RELIGION AND MORALITY. For far too long, religion has been considered to be a pre-condition of morality and many still believe you could not have one without the other. But what would this mean for atheists, if this were true? What exactly is preventing atheists from going on a murderous rampage? Can atheists be moral?
This short concise book aims to tackle the common misconceptions regarding morality, atheism and religion using reasoned argument and a refreshing slice of humour.
An easy to understand guide to modern expectations relating to religious beliefs… or lack thereof. While various sectors of the population have been somewhat accepted or at the very least tolerated, atheists are still hated, marginalised, or labelled as criminals, a danger to society.
Arguments brought against these people are nothing short of ridiculous – archaic at best – on a par with claiming trains make the ground shake so bad, eventually the whole planet will crumble to pieces.
In this gentle explanation of human thinking, behaviour and instinctual reactions, the author takes the main charges against non-believers and develops them in well-reasoned arguments, thereby showing the misconceptions behind this outdated, unfounded belief.
Godless does not mean immoral, or criminal, or even unhappy. As it is perfectly normal for a person to believe in something they can only imagine (the old man in the sky who will save you at the end of the world), so it is perfectly normal to not believe in something imaginary.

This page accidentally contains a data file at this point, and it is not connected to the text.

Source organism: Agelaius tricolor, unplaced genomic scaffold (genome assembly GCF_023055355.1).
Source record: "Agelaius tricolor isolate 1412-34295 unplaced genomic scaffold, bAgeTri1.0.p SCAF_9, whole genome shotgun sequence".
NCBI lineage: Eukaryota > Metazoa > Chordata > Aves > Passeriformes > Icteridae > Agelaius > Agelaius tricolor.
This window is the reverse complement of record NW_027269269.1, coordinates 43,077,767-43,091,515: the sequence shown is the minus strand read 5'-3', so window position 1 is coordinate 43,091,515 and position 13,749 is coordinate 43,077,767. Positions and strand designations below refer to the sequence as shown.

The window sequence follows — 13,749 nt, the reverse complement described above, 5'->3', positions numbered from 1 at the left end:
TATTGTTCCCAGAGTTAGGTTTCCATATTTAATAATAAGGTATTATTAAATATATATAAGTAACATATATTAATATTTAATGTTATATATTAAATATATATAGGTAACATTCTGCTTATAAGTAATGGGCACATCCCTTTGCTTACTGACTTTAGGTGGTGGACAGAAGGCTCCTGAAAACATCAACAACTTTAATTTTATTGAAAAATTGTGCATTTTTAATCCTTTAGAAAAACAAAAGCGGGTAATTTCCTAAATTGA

As it is obvious that not all religious people follow the ten commandments, no one rushes to tarnish all believers with the same brush, so why would religious folk, by and large, refer to non-believers as immoral, or Satanists, or treat them as unreliable, untrustworthy or even dangerous people?
Lastly, the author collates some statistic results which are not meant to be used as definitive proof one way or another, but merely point out that the places on Earth with the highest incidence of people with religious beliefs are also the ones where crime is high, and it would therefore be absurd to claim that non-believers are the perpetrators of these crimes. Morally, non-believers are as strong and straight as anyone else, regardless of whether they have a God in their lives or not.
Misinformation is central to prejudice, so why not pick up and read a few of the extensive works in the Reading List provided at the back of the book, or simply find out more about your fellow human being, be they a man who tells God daily about his good deeds, or a man who only discusses such things with his friends.
About the Author: Hi, I’m Mary-Louise Adams. Sometimes I write stuff down and sometimes it makes people laugh. My life goals include getting a bigger place so I can adopt two Great Pyrenees or Bernese Mountain puppies (aww, puppies!) and getting over my fear of pigeons. Thank you.